Australian community pharmacists’ knowledge of popular herbal/nutrient weight-loss complementary medicines

Meng Wong Taing*, Alexandra M. Clavarino, Treasure M. McGuire

*Corresponding author for this work

Research output: Contribution to journalArticleResearchpeer-review

1 Citation (Scopus)

Abstract

Background: Herbal/nutrient weight-loss complementary medicines (WLCMs) are widely available in community pharmacies and are popular with Australian consumers. Pharmacists have an obligation to ensure they provide appropriate advice to consumers about complementary medicines as they do with registered prescription medicines. 

Aims: (i) To assess community pharmacists’ knowledge regarding current evidence for the efficacy, potential side effects, and drug interactions of commonly sold/recommended WLCMs. (ii) To ascertain whether self-reported level of knowledge is a reliable predictor of WLCM knowledge. 

Method: Pharmacists from a randomly selected sample of 214 community pharmacies in the Greater Brisbane region, Australia, were invited to complete a knowledge-based questionnaire relating to three commonly sold/recommended WLCMs – garcinia, green tea and chromium. 

Results: Ninety-nine pharmacists completed the questionnaire (51% response rate). Approximately 20% selected the appropriate efficacy ratings for garcinia and green tea, with only 10% selecting the appropriate response for chromium. A mismatch was observed between what pharmacists recognised as adverse effects and interactions for the three common WLCMs compared to published findings, with a bias toward nervous system (i.e. insomnia and headache) and gastrointestinal side effects, and interactions with warfarin. Pharmacists who reported a good working knowledge were statistically able to identify only one of 14 adverse effects (insomnia associated with green tea) more than those reporting knowing little/don’t remember/never heard of these WLCMs, yet were more likely to recommend the WLCMs green tea and chromium.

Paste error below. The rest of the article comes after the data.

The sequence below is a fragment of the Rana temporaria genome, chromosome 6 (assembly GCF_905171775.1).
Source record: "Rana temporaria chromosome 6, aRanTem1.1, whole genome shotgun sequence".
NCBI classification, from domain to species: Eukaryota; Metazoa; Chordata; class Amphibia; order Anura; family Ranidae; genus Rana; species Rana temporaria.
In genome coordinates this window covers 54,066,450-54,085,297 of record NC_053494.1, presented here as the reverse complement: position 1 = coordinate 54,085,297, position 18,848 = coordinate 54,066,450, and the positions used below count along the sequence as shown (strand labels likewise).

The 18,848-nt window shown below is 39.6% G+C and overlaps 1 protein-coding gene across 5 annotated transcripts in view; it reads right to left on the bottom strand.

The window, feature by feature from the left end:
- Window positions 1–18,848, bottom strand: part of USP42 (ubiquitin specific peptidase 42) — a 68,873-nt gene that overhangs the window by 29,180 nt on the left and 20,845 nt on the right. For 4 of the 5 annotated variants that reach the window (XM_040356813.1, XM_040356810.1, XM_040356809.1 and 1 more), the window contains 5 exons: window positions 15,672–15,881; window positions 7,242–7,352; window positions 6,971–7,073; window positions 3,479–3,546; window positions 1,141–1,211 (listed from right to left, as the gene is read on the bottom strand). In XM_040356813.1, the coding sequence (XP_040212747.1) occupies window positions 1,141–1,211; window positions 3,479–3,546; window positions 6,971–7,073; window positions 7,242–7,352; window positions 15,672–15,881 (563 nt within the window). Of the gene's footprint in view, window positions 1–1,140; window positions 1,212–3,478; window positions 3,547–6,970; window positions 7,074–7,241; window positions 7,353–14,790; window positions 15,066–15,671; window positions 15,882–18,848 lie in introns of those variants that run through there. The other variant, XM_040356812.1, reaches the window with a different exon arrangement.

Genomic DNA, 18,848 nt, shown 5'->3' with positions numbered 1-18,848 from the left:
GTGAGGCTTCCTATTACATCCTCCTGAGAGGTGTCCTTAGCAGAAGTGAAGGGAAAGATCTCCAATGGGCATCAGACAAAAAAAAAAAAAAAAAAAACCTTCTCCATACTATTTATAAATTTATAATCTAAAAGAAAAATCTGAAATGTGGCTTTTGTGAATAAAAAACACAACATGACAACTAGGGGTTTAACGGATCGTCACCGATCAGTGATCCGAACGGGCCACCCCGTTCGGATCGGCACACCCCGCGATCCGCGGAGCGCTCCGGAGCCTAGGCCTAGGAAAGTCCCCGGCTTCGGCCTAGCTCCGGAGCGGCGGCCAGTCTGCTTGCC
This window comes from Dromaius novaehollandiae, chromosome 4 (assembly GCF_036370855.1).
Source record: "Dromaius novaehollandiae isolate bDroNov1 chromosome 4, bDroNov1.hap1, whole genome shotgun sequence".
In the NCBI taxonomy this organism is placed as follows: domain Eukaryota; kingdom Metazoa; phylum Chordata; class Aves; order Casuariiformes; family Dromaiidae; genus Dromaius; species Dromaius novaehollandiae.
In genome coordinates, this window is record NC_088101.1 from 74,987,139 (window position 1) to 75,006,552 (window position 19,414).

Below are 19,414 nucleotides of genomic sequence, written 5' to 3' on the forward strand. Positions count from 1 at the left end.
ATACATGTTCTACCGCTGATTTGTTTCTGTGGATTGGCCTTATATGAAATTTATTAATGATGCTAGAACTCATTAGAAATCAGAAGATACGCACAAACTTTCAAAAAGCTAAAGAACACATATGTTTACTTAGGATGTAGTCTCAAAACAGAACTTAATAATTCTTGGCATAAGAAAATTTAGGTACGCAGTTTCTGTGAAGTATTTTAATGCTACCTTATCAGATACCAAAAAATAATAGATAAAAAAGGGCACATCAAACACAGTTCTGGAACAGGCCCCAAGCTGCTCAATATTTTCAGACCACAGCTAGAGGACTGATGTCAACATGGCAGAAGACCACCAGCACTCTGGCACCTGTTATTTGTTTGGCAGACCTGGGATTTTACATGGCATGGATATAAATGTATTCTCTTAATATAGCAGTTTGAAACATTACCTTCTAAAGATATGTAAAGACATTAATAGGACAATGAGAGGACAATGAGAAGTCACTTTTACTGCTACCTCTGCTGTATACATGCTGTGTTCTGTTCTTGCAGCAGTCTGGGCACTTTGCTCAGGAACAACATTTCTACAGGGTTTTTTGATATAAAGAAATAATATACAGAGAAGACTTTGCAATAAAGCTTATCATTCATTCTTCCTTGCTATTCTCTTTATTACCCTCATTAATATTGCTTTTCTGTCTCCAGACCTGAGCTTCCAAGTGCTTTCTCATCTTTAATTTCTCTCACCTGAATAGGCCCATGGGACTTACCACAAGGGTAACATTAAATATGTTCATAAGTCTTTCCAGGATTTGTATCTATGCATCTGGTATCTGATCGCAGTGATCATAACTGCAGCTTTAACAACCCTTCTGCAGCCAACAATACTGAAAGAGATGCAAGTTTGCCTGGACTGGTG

Conclusion: Irrespective of pharmacists’ perceived levels of WLCM knowledge, there is a need for targeted education interventions focusing on commonly sold WLCMs that have potential safety concerns. Pharmacists should also understand the regulatory landscape for listing CMs in the Australian Register of Therapeutic Goods (ARTG) and its implications relating to product efficacy, which may affect their decision to supply WLCM products.

Original languageEnglish
Pages (from-to)463-470
Number of pages8
JournalJournal of Pharmacy Practice and Research
Volume47
Issue number6
DOIs
Publication statusPublished - Dec 2017

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